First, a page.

This song has been a live staple in Europe, where it is well known. In 1992, Elton played it together with Your Song to close some concerts. It was also one of his most successful singles in the UK, peaking at #4 in January 1979, and remaining on the chart for ten weeks. It wasn’t released in the U.S. until March 1979 where it barely made the charts, peaking at #110. It was a modest success, though, on the American adult contemporary charts, where it peaked at #37 in the spring of 1979.
Elton said this in the sleeve notes of the 7-inch single:
“… As I was writing this song one Sunday, I imagined myself floating into space and looking down at my own body. I was imagining myself dying. Morbidly obsessed with these thoughts, I wrote this song about death. The next day I was told that Guy (Burchett), our 17 year-old messenger boy, had been tragically killed on his motorcycle the day before. Guy died on the day I wrote this song.”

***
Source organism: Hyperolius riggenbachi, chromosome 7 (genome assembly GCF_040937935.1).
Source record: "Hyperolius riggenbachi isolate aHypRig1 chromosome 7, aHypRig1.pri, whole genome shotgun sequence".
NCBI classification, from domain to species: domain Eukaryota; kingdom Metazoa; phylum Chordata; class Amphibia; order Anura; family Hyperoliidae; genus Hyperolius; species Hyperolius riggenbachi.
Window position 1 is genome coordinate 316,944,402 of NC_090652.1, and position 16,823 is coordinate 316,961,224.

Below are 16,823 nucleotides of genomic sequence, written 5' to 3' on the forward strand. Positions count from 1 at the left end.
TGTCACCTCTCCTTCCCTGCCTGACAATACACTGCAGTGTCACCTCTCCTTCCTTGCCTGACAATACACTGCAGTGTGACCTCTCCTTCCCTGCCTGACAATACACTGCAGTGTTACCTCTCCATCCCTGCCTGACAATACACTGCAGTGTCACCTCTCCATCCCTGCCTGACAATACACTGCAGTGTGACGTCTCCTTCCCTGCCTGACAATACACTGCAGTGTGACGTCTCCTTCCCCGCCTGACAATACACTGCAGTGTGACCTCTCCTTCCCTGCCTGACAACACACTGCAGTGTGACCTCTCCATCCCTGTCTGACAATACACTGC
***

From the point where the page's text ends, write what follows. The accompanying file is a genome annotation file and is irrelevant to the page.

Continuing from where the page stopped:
The song opens with an octaved solo piano, which is then accompanied by a looped Roland drum machine, with occasional shaker and wind chimes alternating; other keyboards are often layered in shortly after, with a bass guitar mainly accompanying this. It is instrumental until the end, in which the line “Life isn’t everything” is repeated over the primary melody.
It stands as one of the few songs written by John alone.